高解像度のファイルは10MBくらいになるのでダウンロードするときは要注意。左の地図は@nnistarさんがまとめた自治体測定地図のデータを2011年10月3日に@h_okumuraさんのウェブサイトからダウンロードし、約6万3千点をnatural neighbour interpolationという空間補間法を用いて機械的に等値線を描いた。この地図は元データを表現する意味では客観性が保たれているものと考えられる。しかし、自治体によっては低い値を公表したいという心理により、報告値が主観的になる可能性があり、これによる影響は排除されない。東京都がこの例に該当する。この地図で少しでも緑色に見える所は少なからず放射性セシウムにより汚染されている。二つ目の地図は、作図法は左の地図と同じであるが、0.2μSv/hや1μSv/hの等値線を強調するように色付けした。右のパネルは、地図をプロットする際に使用したデータの位置を示す。
3. Dose rate contour map presented by @hayakawayukio The latest 5th Edition (9 December 2011)
This is probably the most comprehensive contour map based on a compilation of available radiation dose rate data from various sources. The author of this map @hayakawayukio subjectively drew conceptual contours on the basis of various datasets as well as his own measurements. Some critics, for unexplained reasons, or emotionally, argue that the map is not scientific. However, the contouring method adopted here is the common procedure practiced by geologists for geological mapping, resources exploration, and scientific research in general. Now that this piece is regarded as the most widely perceived radiation dose rate contour map and has been referenced by committees of the national assembly and published in various media sources. The reason for such public perception is the simplicity of the representation of what we are most interested in. The impact of this map is enormous.

4. Airborne monitoring survey map by MEXT

↑ MEXT's radiation dose rate data projected on the?Geospatial Information Authority's interactive map.Click on the bottom left button (Agree) to view the map.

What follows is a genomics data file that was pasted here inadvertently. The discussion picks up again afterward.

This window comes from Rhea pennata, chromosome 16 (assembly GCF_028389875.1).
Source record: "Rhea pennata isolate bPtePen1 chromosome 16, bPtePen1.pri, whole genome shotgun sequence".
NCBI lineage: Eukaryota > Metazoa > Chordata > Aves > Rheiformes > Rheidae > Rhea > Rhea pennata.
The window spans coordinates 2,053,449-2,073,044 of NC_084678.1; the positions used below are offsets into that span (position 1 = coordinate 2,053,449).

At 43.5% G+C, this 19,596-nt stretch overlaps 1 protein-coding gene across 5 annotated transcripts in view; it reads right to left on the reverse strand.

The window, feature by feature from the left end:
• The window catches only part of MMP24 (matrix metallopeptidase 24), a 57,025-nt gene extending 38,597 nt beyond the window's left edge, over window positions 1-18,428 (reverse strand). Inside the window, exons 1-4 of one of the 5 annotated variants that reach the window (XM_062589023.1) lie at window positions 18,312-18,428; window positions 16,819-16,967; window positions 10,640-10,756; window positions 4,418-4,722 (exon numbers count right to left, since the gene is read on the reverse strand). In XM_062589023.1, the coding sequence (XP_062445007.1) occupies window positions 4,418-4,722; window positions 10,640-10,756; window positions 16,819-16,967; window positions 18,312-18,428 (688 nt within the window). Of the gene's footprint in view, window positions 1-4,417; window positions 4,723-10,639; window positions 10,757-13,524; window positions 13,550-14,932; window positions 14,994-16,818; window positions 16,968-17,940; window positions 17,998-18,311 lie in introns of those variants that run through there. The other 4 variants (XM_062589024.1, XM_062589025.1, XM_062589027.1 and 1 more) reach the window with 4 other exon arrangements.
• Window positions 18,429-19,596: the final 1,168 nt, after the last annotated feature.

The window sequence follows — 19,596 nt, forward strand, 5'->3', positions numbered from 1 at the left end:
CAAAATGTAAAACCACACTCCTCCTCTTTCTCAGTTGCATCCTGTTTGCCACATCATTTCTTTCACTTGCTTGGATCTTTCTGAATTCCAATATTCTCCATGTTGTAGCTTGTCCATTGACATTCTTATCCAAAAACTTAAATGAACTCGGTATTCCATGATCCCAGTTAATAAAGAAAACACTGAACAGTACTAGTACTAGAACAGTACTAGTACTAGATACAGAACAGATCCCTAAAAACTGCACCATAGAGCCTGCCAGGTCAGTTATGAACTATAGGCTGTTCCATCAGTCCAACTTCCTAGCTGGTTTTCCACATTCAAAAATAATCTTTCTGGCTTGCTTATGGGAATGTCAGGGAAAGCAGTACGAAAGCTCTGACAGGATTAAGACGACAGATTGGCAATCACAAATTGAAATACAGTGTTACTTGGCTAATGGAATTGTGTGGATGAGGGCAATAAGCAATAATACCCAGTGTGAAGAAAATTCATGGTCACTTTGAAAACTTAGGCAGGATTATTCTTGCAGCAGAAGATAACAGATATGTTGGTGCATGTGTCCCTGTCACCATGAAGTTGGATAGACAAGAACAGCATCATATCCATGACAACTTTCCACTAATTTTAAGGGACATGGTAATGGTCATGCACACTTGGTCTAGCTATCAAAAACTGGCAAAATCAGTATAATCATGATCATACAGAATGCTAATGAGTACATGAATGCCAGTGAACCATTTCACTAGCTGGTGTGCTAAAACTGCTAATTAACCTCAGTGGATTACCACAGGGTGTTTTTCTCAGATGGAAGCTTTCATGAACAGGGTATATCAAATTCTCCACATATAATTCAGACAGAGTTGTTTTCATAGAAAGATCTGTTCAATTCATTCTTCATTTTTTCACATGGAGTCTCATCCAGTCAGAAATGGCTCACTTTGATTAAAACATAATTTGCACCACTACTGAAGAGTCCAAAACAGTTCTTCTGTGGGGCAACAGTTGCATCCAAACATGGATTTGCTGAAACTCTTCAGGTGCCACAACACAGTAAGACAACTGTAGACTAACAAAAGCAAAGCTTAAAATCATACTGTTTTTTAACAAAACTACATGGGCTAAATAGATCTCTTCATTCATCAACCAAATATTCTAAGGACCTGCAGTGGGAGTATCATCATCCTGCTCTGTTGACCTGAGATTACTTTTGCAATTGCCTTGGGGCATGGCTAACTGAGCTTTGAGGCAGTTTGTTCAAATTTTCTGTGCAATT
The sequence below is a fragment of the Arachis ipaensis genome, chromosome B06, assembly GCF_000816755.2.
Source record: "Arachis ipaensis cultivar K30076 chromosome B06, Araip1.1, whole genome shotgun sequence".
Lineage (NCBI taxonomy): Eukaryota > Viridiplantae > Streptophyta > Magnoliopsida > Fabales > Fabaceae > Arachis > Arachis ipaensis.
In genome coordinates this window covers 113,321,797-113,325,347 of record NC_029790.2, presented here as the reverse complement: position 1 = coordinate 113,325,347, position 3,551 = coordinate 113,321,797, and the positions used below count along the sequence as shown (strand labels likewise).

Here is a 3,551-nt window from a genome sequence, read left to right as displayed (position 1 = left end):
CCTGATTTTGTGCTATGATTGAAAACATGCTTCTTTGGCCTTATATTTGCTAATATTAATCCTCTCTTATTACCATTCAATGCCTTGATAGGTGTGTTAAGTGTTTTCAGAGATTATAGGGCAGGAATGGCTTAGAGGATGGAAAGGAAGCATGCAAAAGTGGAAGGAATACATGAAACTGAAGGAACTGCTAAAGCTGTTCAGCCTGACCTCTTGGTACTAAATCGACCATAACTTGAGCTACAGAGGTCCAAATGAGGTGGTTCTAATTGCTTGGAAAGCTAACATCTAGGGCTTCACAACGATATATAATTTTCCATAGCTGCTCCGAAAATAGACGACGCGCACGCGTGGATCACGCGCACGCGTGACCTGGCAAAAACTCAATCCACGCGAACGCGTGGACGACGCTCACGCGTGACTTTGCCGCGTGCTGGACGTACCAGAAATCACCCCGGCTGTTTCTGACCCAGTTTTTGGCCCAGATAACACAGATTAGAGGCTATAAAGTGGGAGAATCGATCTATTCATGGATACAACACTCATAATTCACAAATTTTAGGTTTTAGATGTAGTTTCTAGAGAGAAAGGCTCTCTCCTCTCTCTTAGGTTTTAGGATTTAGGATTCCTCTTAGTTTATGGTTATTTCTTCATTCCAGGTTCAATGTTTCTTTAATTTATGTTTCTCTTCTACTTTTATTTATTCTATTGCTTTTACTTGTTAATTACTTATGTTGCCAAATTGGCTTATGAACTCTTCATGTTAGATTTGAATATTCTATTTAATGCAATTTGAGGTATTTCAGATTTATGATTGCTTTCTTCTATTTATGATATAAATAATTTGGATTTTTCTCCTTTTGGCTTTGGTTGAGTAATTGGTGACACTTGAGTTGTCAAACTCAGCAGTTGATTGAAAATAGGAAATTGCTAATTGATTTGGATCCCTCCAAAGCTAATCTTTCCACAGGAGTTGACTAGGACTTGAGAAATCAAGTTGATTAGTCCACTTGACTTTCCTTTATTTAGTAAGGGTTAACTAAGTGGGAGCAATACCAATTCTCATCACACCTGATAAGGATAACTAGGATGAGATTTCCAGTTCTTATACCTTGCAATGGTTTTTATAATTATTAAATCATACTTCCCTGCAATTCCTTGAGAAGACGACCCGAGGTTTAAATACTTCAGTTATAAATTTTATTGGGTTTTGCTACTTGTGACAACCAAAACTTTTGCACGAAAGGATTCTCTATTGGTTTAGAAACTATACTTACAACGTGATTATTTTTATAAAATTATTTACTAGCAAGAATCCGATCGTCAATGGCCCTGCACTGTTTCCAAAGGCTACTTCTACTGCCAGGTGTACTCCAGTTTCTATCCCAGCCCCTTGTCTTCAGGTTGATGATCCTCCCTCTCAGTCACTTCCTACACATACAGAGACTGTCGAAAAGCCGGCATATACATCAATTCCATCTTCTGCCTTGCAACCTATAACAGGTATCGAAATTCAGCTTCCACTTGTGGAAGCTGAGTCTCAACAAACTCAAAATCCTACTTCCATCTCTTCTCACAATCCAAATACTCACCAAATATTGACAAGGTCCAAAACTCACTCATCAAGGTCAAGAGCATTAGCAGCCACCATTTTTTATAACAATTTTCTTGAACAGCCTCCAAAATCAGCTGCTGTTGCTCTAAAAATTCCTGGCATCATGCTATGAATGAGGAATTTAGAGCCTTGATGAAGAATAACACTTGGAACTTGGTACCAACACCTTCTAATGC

← Link to the MEXT's original PDF file (16 Dec. 2011).
The Ministry of Education, Culture, Sports, Science and Technology (MEXT) has been flying over the eastern Japan with the Aerial Measuring System borrowed from the U.S. DOE to depict the magnitude and extent of radiological contamination on the ground. The left panel shows the latest radiation dose rate estimates based on the AMS survey. The general trend in dose rate contouring is consistent with the map based on ground measurement data plotted by @r_isotope above. Sporadic occurrence of light blue regions in the central Honshu may be due to natural radiation - this must be assessed by field reconnaissance survey and soil collection and laboratory analysis. Right panel is an interactive map (but the data update is a bit late).

5. Radiation dose rate measurements by @r_isotope

↑ Data from the left panel plotted on a Google Map hosted in @nnistar's server.
← Field radiation dose rate measurements made by @r_isotope.
This is a legacy map generated by @r_isotope. His effort was featured in a Science article in June 2011. He measured radiation dose rates mainly in the Tokyo Metropolitan area from the late April 2011 (when the most of iodine-131 decayed) to late July. During the 3-month period, he extended his survey to the West in Kobe and Osaka to collect data from the presumably non-contaminated areas. The two major findings: (1) the urban radiological contamination is obvious in the Central Tokyo; (2) severely contaminated areas exist in the eastern Tokyo through Saitama, Chiba, and Ibaraki prefectures. Along with the conceptual contour map by @hayakawayukio, the early reconnaissance effort by @r_isotope alerted citizens in the area and prompted them to urge their local municipal offices and assembly members to take measures against the immediate but insensible threat they were facing. No change in dose rate across the Tokyo/Chiba border was recognized.